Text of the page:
• Purchasing inventory, supplies, or raw materials: Businesses can use an SBA 7(a) line of credit to buy inventory, supplies, and raw materials.
  • Financing working capital: SBA 7(a) proceeds can be used to finance temporary or permanent working capital.
  • Refinancing existing debt when there is a compelling reason: You can’t use SBA 7(a) loan proceeds to refinance unsecured or under-secured loans, where the risk of loss is shifted to the SBA; you also can’t use SBA 7(a) loan proceeds to refinance debt that was originally ineligible for SBA financing and currently remains ineligible.

SBA 7(a) loans are versatile and can be used for most small business financing needs. This flexibility makes them an attractive loan option for many small businesses. In addition to the many allowable uses of the loan funds, borrowers also enjoy the comparatively low-interest rates that come with SBA 7(a) loans.

SBA 7(a) Loan Rates

The maximum SBA 7(a) loan rates your lender can charge are set by the SBA. The SBA 7(a) loan rates are fixed or variable and tied to base rates like the prime rate. The base rates rise and fall with market conditions. SBA 7(a) loan rates typically charged fall in between those of traditional and online loans.

The current SBA 7(a) loan rates you can expect to pay as of August 2021 compared to other options are:

  • SBA 7(a) loan rates: 5.5% to 8%
  • Traditional loans: Approximately 5% to 7%
  • Online loans: 10% to 30% or greater

SBA 7(a) Loan Fees

As with loan rates, the SBA also establishes the maximum amounts your lender can charge in fees. One of the largest fees assessed is an SBA guarantee fee of 2% to 3.5%. This is essentially the fee paid to the SBA in exchange for a promise or guarantee by the SBA to cover a portion of your lender’s losses—up to 85% depending on the amount of the guarantee—in the event, you default on your loan.

Other SBA 7(a) loan fees that you may be assessed include:

  • Packaging fee: This fee (up to $4,000) varies by lender and cannot exceed the amount charged for similarly sized non-SBA-guaranteed loans.
  • Extraordinary servicing fee: The extraordinary servicing fee―not to exceed 2%―may be charged if your account will require extra work on the part of the lender like monitoring a construction project.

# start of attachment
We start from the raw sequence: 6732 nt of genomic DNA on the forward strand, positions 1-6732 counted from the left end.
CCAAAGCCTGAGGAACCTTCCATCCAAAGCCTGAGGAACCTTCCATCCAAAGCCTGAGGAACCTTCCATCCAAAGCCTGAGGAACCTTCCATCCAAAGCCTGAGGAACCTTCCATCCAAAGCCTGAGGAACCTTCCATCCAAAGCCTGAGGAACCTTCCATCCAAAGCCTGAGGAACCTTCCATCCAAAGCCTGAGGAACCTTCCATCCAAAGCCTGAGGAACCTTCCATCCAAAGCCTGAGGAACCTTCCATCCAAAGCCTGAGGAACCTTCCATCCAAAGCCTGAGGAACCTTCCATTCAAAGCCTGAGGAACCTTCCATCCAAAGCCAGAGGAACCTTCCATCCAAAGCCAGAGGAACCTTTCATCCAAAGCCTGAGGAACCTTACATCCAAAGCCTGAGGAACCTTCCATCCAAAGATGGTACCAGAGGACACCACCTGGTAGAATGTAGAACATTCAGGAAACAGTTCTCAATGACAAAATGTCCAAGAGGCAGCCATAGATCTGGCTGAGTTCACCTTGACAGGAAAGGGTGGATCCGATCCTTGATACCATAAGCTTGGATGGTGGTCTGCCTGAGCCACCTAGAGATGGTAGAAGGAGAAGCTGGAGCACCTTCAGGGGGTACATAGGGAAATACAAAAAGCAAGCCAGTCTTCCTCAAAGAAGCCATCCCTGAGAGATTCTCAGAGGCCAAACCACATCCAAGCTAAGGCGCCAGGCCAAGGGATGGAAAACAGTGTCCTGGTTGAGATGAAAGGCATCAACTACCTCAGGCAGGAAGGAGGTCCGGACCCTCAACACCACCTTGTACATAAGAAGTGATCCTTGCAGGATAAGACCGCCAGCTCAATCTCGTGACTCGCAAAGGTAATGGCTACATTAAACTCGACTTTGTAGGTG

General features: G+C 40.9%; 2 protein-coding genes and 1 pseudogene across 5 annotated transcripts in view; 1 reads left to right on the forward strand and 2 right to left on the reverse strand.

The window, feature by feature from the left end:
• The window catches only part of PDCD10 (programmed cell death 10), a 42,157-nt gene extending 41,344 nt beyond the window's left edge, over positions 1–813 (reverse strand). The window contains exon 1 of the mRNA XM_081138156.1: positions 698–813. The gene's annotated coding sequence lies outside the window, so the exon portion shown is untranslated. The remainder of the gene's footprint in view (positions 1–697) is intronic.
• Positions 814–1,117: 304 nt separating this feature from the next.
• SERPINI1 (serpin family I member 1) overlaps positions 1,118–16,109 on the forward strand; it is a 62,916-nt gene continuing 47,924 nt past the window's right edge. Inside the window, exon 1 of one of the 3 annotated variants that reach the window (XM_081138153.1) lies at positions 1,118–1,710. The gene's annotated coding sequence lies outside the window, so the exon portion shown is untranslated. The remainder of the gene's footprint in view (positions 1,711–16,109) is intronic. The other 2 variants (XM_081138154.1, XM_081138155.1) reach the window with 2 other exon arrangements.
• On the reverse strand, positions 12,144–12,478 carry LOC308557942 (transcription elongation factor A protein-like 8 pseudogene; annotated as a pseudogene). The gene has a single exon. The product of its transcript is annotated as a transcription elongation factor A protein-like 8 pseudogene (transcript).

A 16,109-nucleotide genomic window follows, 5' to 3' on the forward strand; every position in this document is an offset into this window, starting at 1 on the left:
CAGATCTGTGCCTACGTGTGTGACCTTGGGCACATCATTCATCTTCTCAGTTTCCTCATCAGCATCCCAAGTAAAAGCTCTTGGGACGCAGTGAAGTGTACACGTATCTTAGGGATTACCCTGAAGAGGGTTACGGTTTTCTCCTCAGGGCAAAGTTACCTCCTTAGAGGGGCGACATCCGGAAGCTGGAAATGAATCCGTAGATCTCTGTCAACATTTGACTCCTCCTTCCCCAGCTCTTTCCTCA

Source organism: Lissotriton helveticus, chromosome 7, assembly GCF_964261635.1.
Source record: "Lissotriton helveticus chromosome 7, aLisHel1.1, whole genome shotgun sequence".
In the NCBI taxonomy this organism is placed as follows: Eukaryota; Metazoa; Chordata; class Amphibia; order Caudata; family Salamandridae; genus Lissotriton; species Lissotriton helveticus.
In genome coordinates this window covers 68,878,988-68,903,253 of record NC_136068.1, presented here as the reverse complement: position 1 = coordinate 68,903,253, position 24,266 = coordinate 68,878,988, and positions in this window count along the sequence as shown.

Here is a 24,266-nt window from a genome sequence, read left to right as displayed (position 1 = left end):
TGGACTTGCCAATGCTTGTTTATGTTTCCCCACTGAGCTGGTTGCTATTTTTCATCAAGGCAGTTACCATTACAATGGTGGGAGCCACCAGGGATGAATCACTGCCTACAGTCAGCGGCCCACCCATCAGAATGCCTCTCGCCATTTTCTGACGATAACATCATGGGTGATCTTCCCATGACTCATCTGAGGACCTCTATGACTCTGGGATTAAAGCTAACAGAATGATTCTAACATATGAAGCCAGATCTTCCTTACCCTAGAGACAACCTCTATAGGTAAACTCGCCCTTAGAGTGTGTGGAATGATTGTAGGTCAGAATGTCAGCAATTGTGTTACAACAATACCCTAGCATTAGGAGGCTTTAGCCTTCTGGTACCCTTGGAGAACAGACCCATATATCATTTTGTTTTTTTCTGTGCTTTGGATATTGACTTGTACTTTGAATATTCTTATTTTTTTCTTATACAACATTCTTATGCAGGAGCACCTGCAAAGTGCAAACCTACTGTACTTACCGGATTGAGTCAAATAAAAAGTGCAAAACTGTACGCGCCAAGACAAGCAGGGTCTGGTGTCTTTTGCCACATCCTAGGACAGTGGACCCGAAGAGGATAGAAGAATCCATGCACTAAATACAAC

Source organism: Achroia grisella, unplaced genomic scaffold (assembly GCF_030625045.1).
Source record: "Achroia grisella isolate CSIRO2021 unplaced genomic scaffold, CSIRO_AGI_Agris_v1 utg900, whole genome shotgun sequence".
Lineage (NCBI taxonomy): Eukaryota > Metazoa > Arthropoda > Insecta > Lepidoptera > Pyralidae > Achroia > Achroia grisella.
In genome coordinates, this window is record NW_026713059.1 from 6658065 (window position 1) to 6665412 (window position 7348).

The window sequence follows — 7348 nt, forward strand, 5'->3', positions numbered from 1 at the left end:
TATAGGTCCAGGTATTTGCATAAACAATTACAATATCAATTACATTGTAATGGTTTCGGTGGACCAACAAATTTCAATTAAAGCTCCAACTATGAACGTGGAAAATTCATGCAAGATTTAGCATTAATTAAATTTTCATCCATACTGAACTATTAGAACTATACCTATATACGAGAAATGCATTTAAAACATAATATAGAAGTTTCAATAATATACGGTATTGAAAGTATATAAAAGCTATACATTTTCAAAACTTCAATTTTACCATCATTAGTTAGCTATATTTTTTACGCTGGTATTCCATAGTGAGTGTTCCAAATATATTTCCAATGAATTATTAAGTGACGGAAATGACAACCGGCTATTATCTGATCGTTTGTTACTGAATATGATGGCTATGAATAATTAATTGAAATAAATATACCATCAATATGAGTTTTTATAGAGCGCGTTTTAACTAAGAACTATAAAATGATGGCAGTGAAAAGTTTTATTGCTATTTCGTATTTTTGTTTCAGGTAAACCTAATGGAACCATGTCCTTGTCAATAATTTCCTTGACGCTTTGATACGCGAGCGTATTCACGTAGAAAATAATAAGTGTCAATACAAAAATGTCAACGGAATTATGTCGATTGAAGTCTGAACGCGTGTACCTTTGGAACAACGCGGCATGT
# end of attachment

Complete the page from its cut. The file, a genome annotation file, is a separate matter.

• Third-party expense reimbursement: This includes all direct costs related to the loan like title fees, appraisal fees, environmental report fees, attorney fees, and business valuation fees.
  • Prepayment fee: On SBA 7(a) loans with terms of 15 years or greater, your lender can charge you a prepayment fee if you prepay more than 25% of your loan in the first three years. The fee is charged against the amount you prepaid and is 5% for prepayments in the first year, 3% for prepayments in the second year, and 1% for prepayments in the third year.

With the exception of the guarantee fee, the typical SBA 7(a) loan fees are similar to what you would pay with a traditional loan. The guarantee fee is essentially the price you pay to get a loan that your lender wouldn’t otherwise be willing to make. For most of the other fees, the SBA is clear that your lender can’t charge you more than what they charge for traditional loans.

SBA 7(a) Loan Repayment Terms

SBA 7(a) loans typically offer longer repayment terms than traditional loans. Maximum repayment terms are based on the type of collateral and are designed to match the expected useful life of that collateral type. Commercial real estate loans, up to 25 years, will get longer repayment terms than loans secured by equipment or machinery for 5 to 10 years. A loan that is collateralized by both equipment and real estate may feature a blended repayment term.

In contrast, payments for a traditional loan might be based on a 25-year term, but your loan might be due in full in 10 years. At that time, you’ll have to get reapproved and pay appraisal fees and origination fees again. With SBA 7(a) loans, you won’t have to deal with this hassle.

The maximum SBA 7(a) loan repayment term lengths are:

  • Inventory or working capital: Up to 10 years
  • Equipment, fixtures, or furniture: Greater than 10 years or the useful life of the collateral, not to exceed 25 years
  • Leasehold improvements: Generally up to 10 years—may be longer on a case-by-case basis if the leasehold improvements require significant construction
  • Real estate term loans: Up to 25 years, plus any amount of time that’s needed to reasonably complete construction or make improvements

When determining the repayment terms of the SBA 7(a) loan, your lender will consider your ability to repay, how you’re planning to use the funds, and the useful life of the asset that’s being financed.

Applying for an SBA 7(a) Loan

SBA 7(a) loans are issued by traditional banks, credit unions, community development organizations, nonprofit institutions, and online lenders. Working with an experienced SBA lender can make getting an SBA 7(a) loan much easier. Some of the best SBA lenders process hundreds, or even thousands, of SBA loans annually.

The process of applying for an SBA 7(a) loan will vary a little bit by the lender, although there will be a lot of similarities. You’ll begin by completing an application and will then submit a lot of documentation regarding your business. The process from application to approval takes 45 to 90 days or more. To make the application process easier, we’ve developed a free SBA loan documentation checklist.

Ready to get started with an SBA 7(a) loan? With SmartBiz, you can get an SBA 7(a) working capital loan of up to $350,000. After you complete a simple online loan application, SmartBiz can have you pre-qualified in minutes and funded in 30 days or less.

Bottom Line

Getting funding for an SBA 7(a) loan may take 90 days or more. However, small businesses can get up to $5 million with interest rates that range between 5.5% and 8%. SBA 7(a) loans are best for qualified borrowers that have a good credit score, good repayment ability, and management experience.